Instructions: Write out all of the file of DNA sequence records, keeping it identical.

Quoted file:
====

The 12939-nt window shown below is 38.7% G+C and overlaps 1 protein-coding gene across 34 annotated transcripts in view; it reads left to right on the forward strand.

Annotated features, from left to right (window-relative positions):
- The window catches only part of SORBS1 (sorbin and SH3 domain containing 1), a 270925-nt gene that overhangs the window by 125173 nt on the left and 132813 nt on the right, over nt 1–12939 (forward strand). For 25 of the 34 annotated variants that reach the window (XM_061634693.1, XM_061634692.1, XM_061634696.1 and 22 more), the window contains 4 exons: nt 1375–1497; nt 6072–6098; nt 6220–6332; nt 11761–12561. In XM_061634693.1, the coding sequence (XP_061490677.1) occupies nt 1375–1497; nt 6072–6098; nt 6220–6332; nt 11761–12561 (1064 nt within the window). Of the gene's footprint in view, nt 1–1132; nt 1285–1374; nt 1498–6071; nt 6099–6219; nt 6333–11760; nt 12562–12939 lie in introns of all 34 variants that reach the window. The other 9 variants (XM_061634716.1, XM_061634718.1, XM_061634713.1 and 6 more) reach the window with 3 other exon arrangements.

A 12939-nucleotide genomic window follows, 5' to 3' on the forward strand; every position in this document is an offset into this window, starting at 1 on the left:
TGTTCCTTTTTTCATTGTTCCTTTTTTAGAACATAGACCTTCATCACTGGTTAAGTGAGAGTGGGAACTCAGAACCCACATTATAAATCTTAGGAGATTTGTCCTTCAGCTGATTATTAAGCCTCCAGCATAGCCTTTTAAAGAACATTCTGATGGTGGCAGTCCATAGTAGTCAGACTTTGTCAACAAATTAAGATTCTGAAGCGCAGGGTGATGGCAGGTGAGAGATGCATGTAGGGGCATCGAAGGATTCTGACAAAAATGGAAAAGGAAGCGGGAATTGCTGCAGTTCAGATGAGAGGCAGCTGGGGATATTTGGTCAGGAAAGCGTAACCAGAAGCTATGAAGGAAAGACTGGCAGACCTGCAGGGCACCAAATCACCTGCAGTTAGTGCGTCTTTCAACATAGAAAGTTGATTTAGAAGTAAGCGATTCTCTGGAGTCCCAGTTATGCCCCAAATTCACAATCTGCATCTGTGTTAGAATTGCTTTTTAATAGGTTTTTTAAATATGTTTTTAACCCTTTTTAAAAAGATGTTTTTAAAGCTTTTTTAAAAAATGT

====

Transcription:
The 12939-nt window shown below is 38.7% G+C and overlaps 1 protein-coding gene across 34 annotated transcripts in view; it reads left to right on the forward strand.

Annotated features, from left to right (window-relative positions):
- The window catches only part of SORBS1 (sorbin and SH3 domain containing 1), a 270925-nt gene that overhangs the window by 125173 nt on the left and 132813 nt on the right, over nt 1–12939 (forward strand). For 25 of the 34 annotated variants that reach the window (XM_061634693.1, XM_061634692.1, XM_061634696.1 and 22 more), the window contains 4 exons: nt 1375–1497; nt 6072–6098; nt 6220–6332; nt 11761–12561. In XM_061634693.1, the coding sequence (XP_061490677.1) occupies nt 1375–1497; nt 6072–6098; nt 6220–6332; nt 11761–12561 (1064 nt within the window). Of the gene's footprint in view, nt 1–1132; nt 1285–1374; nt 1498–6071; nt 6099–6219; nt 6333–11760; nt 12562–12939 lie in introns of all 34 variants that reach the window. The other 9 variants (XM_061634716.1, XM_061634718.1, XM_061634713.1 and 6 more) reach the window with 3 other exon arrangements.

A 12939-nucleotide genomic window follows, 5' to 3' on the forward strand; every position in this document is an offset into this window, starting at 1 on the left:
TGTTCCTTTTTTCATTGTTCCTTTTTTAGAACATAGACCTTCATCACTGGTTAAGTGAGAGTGGGAACTCAGAACCCACATTATAAATCTTAGGAGATTTGTCCTTCAGCTGATTATTAAGCCTCCAGCATAGCCTTTTAAAGAACATTCTGATGGTGGCAGTCCATAGTAGTCAGACTTTGTCAACAAATTAAGATTCTGAAGCGCAGGGTGATGGCAGGTGAGAGATGCATGTAGGGGCATCGAAGGATTCTGACAAAAATGGAAAAGGAAGCGGGAATTGCTGCAGTTCAGATGAGAGGCAGCTGGGGATATTTGGTCAGGAAAGCGTAACCAGAAGCTATGAAGGAAAGACTGGCAGACCTGCAGGGCACCAAATCACCTGCAGTTAGTGCGTCTTTCAACATAGAAAGTTGATTTAGAAGTAAGCGATTCTCTGGAGTCCCAGTTATGCCCCAAATTCACAATCTGCATCTGTGTTAGAATTGCTTTTTAATAGGTTTTTTAAATATGTTTTTAACCCTTTTTAAAAAGATGTTTTTAAAGCTTTTTTAAAAAATGT